Near Eastern Women's Clothing
From North Africa and the Levant

Primarily from the 16th century

The artists who made these pictures were all Europeans and thus there may be inaccuracies in the representations of the garments. They are, nonetheless, the best we have to go on for this time period in North Africa and al-Andalus.



Maghribi Women's Clothing
16th century North African Woman
North African Woman, 16th century

She wears a tunic under a haik. Her head is bare, so these are possibly indoor garments
Woman of Alger from Nicolas de Nicolay
Woman of Algers
from the Voyages of Nicolas deNicolay, 16th century

She wears outdoor garments: a veil over her head coming down to her ankles, a narrow-sleeved tunic, stockings or hose of some sort, and "ballet" slippers
17th century Algerian Woman
Algerian Woman and child, 17th century

She wears indoor clothing, including fouta (wrap skirt) or haik over a short tunic, backless slippers similar to those worn today, and head wrap.
The child (unclear if it's a boy or girl) wears a pillbox hat, two tunics, a sash, and backless slippers
19th century Woman of Kabyle
Woman of Kabyle, 19th century

She wears a haik (it's unclear if there's a tunic underneath) tied with sash or fouta and A bnika over her head.
Although this illustration is out-of-period for the SCA, these garments are typical of rural and some urban Berbers in period, although i'm not sure about the bnika.



Andalusian Women's Clothing
Spanish Moorish Woman, 1529
Spanish Moorish Woman
from Weiditz, 1529

She wears at-home clothing consisting of trousers of some sort with lower leg coverings, parti-colored sleeveless surcoat over tunic, veil/scarf on head anchored with a roll, and sandals. The sleeveless surcoat may indicate Christian influence on costume.
Spanish Moorish Woman and Child, 1529
Spanish Moorish Woman and Child
from Weiditz, 1529

Woman wears at-home clothing consisting of trousers of some sort with lower leg coverings, jacket-like surcoat, tunic or vest, veil/scarf on head anchored with a roll. The jacket may indicate Christian influence on garments.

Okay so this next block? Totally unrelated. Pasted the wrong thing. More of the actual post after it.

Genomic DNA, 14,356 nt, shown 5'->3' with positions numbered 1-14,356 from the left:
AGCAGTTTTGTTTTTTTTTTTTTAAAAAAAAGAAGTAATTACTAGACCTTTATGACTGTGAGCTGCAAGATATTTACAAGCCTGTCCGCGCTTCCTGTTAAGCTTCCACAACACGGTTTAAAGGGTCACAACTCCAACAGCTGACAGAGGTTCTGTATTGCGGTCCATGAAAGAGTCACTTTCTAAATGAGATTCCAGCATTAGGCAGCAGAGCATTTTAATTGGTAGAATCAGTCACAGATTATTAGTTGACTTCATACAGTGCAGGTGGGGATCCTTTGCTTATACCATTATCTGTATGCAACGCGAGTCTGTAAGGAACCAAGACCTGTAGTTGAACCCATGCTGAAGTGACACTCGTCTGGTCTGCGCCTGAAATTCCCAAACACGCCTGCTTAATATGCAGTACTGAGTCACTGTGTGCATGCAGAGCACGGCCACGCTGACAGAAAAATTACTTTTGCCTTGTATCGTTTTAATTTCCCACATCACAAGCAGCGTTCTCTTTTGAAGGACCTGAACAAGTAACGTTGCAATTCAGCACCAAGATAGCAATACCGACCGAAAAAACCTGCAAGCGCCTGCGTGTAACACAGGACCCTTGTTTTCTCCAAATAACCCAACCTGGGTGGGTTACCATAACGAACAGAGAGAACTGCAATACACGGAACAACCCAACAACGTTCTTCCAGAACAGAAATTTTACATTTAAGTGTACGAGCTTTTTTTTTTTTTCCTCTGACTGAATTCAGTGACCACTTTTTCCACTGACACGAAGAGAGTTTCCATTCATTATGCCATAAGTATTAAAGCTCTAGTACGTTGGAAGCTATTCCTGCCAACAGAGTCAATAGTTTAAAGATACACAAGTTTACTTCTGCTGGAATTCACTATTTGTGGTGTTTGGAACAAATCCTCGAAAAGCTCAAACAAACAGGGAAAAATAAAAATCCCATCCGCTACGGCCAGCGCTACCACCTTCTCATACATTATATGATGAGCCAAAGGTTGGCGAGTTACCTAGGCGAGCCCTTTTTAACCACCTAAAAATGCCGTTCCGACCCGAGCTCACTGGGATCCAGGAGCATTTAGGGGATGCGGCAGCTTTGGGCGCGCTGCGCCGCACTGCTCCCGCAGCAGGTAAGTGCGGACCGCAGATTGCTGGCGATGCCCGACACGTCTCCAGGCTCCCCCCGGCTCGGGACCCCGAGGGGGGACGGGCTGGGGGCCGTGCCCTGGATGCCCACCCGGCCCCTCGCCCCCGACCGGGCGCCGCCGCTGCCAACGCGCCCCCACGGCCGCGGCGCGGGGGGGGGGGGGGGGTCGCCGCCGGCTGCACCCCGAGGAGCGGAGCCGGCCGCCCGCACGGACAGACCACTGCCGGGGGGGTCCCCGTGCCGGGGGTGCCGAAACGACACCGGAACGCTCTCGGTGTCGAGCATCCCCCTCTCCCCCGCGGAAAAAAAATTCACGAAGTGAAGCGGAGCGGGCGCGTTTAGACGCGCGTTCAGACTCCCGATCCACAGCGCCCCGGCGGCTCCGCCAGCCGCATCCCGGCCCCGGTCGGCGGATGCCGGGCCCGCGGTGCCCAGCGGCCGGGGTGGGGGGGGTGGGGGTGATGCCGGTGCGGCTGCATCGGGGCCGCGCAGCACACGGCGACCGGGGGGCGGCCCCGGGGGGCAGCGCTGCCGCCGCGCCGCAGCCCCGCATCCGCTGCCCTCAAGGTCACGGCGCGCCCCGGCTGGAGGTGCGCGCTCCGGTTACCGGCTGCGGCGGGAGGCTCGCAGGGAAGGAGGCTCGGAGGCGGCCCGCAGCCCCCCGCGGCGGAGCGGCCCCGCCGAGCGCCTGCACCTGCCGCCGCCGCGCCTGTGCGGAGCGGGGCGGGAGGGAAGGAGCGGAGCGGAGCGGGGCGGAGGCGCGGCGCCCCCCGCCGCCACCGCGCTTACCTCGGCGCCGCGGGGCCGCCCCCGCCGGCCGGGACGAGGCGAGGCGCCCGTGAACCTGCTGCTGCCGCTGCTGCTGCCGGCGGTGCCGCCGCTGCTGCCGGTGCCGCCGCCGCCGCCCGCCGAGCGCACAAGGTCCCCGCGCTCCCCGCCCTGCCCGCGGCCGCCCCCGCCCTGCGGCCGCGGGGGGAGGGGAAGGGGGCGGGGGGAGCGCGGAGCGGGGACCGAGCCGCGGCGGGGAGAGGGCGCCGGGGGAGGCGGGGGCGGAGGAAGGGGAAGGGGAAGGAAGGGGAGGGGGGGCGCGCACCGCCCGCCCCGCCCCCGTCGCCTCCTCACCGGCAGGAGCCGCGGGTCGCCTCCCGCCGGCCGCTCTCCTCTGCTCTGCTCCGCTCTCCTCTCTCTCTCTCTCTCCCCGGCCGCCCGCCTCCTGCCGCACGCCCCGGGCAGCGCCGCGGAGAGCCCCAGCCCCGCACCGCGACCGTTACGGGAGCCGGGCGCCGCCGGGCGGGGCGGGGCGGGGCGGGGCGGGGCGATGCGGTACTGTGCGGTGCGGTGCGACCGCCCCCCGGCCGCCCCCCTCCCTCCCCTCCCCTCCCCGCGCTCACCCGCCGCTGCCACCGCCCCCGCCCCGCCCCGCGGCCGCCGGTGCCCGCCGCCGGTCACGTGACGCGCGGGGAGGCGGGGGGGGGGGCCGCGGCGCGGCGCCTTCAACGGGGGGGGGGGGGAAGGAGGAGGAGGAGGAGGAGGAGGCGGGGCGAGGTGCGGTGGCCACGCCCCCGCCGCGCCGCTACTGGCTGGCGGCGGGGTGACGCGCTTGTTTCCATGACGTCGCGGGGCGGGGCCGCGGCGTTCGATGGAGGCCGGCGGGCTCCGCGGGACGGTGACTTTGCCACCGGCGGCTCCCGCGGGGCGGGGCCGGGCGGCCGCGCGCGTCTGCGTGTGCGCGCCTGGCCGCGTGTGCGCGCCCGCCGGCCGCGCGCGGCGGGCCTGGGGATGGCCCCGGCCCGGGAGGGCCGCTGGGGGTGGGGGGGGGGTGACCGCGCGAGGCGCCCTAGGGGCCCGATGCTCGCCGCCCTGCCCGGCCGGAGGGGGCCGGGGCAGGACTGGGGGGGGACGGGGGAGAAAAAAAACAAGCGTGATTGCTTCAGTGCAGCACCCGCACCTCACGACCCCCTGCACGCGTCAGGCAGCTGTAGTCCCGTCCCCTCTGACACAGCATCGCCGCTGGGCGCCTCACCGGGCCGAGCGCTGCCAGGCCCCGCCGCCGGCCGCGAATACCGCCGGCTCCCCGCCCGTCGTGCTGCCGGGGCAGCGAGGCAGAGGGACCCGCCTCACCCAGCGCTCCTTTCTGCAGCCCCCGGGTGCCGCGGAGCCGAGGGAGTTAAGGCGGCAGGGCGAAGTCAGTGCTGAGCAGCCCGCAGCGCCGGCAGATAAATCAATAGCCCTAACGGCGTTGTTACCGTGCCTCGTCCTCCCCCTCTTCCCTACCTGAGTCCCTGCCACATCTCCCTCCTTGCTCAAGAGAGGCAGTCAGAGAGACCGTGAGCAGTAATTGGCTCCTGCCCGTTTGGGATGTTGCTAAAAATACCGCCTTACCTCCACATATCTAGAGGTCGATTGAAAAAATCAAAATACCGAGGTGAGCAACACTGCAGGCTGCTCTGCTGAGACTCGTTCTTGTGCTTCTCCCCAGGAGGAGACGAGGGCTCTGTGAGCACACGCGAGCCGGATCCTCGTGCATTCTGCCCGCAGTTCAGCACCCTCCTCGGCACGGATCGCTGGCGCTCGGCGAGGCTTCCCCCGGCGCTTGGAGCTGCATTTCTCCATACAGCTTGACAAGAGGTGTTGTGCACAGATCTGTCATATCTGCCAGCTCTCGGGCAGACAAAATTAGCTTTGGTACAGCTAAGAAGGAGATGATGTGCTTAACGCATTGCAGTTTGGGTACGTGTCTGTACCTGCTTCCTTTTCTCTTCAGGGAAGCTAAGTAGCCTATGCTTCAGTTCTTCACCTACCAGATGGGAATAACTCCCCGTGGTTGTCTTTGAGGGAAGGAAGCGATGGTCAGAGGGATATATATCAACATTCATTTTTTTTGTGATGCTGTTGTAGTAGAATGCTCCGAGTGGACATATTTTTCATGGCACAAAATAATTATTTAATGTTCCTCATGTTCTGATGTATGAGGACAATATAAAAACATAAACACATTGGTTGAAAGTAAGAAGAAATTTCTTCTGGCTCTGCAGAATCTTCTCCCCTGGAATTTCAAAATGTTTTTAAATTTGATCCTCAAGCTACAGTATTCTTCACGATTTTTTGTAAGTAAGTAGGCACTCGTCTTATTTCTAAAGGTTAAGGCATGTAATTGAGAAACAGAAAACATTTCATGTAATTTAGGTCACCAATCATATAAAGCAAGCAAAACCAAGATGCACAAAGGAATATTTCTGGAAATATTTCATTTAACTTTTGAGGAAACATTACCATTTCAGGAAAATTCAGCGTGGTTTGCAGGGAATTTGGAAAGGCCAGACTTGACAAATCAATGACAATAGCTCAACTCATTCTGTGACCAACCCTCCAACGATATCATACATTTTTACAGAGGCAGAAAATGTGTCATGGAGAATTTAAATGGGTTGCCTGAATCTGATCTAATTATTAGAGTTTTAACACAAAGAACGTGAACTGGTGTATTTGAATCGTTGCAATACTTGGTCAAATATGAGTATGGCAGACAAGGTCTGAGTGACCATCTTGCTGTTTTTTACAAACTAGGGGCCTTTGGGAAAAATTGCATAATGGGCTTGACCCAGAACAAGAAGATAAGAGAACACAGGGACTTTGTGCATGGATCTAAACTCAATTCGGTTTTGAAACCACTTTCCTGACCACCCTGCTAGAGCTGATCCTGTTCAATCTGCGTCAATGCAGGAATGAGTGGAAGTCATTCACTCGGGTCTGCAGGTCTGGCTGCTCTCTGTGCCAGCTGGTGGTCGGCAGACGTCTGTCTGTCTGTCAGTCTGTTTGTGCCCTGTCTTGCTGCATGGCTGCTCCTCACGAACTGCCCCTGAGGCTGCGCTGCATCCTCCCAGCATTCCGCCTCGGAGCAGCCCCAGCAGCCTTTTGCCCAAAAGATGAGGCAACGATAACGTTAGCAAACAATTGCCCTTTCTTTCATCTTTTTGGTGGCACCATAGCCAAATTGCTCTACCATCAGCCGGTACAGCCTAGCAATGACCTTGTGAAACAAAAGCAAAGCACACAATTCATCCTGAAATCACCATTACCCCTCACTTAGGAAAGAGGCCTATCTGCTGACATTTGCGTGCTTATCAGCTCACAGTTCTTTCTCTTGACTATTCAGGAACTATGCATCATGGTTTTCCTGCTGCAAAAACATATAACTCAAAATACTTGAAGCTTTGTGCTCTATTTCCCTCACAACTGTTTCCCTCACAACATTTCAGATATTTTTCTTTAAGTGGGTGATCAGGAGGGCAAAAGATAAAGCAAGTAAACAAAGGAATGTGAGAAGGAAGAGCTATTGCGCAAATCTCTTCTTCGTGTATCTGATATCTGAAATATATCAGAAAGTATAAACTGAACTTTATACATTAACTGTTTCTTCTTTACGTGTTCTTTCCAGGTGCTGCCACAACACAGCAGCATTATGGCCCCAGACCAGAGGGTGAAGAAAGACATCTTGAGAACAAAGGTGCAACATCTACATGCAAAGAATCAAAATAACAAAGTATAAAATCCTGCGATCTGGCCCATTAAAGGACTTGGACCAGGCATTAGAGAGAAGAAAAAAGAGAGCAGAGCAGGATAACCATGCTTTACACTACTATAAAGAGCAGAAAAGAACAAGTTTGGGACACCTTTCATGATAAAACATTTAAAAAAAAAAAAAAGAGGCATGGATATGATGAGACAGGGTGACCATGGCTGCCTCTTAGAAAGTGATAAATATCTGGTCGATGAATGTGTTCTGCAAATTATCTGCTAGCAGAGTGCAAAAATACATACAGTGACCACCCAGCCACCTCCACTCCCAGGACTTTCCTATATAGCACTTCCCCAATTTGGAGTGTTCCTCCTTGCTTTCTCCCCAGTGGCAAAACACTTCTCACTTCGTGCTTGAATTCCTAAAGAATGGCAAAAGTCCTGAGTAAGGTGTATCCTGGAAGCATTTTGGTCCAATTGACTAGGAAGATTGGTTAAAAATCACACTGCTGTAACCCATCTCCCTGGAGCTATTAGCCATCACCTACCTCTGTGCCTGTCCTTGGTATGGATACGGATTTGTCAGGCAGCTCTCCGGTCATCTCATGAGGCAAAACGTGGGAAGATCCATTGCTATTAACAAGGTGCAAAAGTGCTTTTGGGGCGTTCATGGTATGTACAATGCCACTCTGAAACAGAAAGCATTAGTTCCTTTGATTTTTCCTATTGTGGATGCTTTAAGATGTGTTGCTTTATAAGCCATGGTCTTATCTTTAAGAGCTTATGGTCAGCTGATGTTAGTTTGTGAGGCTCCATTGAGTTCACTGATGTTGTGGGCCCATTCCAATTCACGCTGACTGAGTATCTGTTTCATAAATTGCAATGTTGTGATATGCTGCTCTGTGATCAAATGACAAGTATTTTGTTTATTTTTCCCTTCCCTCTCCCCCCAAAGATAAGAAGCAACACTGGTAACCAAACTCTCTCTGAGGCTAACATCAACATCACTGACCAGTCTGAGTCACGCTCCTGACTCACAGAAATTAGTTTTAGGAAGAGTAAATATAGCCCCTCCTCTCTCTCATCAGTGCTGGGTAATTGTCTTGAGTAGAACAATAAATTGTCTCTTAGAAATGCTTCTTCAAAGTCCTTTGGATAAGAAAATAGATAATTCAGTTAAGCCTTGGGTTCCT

The child wears outdoor garments consisting of trousers with some sort of lower leg covers, long front fastening surcoat, tunic, head wrap, long veil covering head and most of body, and pointed toed slippers.
16th century Moorish Maiden
Moorish Maiden
from Vecellio, 16th century

She wears what may be outdoor clothing: long tunic, haik, and possibly a checked fouta, with a metal head cone over hair. Only the pointed toes of her footwear are visible
Another 16h century Moorish Maiden
Moorish Maiden
from D. Ghisi, 16th century

She wears indoor clothing: knee length tunic under what is possibly a frimla, hose or narrow pants, pointed toed ankle boots, and one or two caps.
Maiden from Granada
Maiden from Granada
from D. Ghisi, 16th century

She wears indoor clothing: one or two layered short loose tunics, pants, lower leg coverings, soft cap, and pointed toed ankle boots.
Married Woman from Granada
Married Woman from Granada
from D. Ghisi, 16th century

She is attired similarly to the Maiden, but with a frimla over her outer tunic and a hat.
Relief carving of the forcecd Conversion of Moorish Women
The Conversion of the Moors
from the Cathedral at Granada, late 15th-early 16th century
This relief carving illustrates women's outdoor clothing: a long veil extending from head to ankles held by hand over a long tunic. Additionally, the women are wearing ankle boots and hats like those in the illustrations by D. Ghisi.



Women's Clothing from Other Parts of al-Islam
Syrian Married Woman
Syrian Married Woman
from Vecellio, 16th century

She wears outdoor clothing: a long veil covering her head almost to ankles, over an ankle length tunic or coat. Her shoes are not visible.
Woman from Cairo
Woman from Cairo
from Vecellio, 16th century

She wears outdoor clothing: a long veil covering her head almost to ankles, over an ankle length tunic or coat. Her veiling is more extreme than the Syrian woman's, and includes a lower face covering. On her feet she wears sandals



To the Riyad

Questions? Comments? Send e-mail to